Brexit has brought uncertainty to the UK business world, including the transport sector. There is clearly a close connection between demand for transport and the health of the UK economy, therefore the fortunes of the transport sector will depend on how the UK economy fares in the unprecedented times ahead.

There are many economic factors that will impact the transport sector. Employment figures, particularly in central London where public transport dominates will affect the demand for public transport and the business case for further investments in the UK transport industry. If significant employers in the City move their headquarters or operations abroad, then the implication is that demand for public transport also falls.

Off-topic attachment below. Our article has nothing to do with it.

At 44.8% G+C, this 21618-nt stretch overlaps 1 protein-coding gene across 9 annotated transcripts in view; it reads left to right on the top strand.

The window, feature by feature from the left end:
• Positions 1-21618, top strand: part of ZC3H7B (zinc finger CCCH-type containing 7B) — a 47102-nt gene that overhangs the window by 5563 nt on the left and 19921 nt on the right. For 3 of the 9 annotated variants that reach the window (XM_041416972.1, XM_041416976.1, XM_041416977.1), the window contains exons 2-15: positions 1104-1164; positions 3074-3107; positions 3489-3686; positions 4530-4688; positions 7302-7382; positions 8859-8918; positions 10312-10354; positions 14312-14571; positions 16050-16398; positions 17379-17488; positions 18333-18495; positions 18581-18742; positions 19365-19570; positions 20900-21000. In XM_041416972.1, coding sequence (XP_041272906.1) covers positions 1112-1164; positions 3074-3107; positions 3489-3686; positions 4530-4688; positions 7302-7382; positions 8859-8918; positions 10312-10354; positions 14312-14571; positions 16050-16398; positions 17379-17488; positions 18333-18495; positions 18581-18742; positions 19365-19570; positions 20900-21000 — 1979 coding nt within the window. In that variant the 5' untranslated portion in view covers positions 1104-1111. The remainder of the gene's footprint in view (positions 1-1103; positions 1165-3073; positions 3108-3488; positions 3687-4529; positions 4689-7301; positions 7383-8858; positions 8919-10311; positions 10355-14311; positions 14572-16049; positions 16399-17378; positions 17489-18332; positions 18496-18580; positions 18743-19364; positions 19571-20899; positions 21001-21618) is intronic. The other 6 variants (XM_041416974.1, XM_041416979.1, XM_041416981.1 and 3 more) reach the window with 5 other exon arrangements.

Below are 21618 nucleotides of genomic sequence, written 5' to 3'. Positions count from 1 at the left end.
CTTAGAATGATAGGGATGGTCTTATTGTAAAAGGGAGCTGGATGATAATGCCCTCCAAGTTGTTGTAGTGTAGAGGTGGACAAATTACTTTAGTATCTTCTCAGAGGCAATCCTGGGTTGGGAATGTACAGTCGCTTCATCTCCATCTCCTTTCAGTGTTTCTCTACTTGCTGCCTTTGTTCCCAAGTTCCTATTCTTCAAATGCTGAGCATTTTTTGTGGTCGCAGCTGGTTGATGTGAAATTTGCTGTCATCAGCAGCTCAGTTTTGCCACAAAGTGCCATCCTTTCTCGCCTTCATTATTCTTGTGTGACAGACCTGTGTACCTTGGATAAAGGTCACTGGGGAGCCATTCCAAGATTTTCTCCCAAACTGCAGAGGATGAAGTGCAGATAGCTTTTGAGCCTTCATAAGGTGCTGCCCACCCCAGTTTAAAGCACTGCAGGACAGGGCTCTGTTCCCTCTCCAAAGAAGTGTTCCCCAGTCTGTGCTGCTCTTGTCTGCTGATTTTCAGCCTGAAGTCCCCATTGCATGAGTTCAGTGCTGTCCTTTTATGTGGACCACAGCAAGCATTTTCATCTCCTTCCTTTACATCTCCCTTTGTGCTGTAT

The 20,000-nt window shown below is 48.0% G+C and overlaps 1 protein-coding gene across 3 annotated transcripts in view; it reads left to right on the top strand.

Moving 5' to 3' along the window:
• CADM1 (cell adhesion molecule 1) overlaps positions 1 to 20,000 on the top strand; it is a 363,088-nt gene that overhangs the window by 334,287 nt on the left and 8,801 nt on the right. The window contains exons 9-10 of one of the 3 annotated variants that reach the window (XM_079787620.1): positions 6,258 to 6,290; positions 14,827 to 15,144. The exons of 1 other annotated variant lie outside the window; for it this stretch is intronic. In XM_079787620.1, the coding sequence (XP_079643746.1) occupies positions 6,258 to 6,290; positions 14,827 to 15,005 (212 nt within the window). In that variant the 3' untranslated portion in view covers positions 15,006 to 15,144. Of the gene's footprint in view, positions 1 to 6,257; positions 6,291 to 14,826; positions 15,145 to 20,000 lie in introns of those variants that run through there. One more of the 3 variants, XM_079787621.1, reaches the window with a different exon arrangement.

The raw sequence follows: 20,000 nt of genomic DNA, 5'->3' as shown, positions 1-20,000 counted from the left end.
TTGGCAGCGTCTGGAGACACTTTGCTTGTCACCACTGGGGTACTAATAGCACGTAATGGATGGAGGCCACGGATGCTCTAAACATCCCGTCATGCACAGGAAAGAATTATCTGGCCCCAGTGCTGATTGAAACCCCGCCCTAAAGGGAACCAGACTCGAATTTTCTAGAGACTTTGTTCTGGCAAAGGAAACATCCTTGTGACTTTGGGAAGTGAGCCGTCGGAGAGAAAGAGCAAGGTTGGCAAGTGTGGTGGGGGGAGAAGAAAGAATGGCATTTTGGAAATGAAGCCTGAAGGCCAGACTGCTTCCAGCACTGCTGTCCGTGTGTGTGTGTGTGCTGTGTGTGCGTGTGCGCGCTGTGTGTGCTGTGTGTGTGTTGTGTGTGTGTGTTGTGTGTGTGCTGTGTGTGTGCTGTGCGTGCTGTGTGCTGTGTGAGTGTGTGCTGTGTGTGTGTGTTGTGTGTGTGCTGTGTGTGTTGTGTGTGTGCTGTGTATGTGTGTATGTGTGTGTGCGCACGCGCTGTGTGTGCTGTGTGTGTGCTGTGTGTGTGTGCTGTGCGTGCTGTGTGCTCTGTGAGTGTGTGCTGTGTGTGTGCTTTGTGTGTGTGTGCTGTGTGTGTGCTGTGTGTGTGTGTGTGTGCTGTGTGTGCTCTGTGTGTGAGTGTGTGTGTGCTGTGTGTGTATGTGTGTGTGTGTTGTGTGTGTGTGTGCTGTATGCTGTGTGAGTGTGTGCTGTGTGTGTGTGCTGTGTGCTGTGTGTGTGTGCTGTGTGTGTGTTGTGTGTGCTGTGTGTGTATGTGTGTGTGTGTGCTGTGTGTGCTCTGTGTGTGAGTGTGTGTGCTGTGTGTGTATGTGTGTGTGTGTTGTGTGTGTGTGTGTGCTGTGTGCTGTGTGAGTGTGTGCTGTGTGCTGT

The devaluation of sterling is already having an impact on the transport sector.  For example, the major rolling stock manufacturers are global players. Deals priced in sterling by manufacturers based in mainland Europe are under threat. Conversely, the devaluation may assist the competitiveness abroad of UK based manufacturers such as Bombardier. 

Much of the transport related law in the UK has an EU origin but has been implemented by statutory instrument in the UK. These statutory instruments are likely to remain law after Brexit, albeit that post Brexit the UK Government will have the ability to repeal them. In the meantime, significant investment continues to be made in EU stipulated schemes such as the ETCS railway signalling system. 

Globally and particularly in the EU, the trend is towards liberalisation of the railway system along the lines of the UK in more and more countries.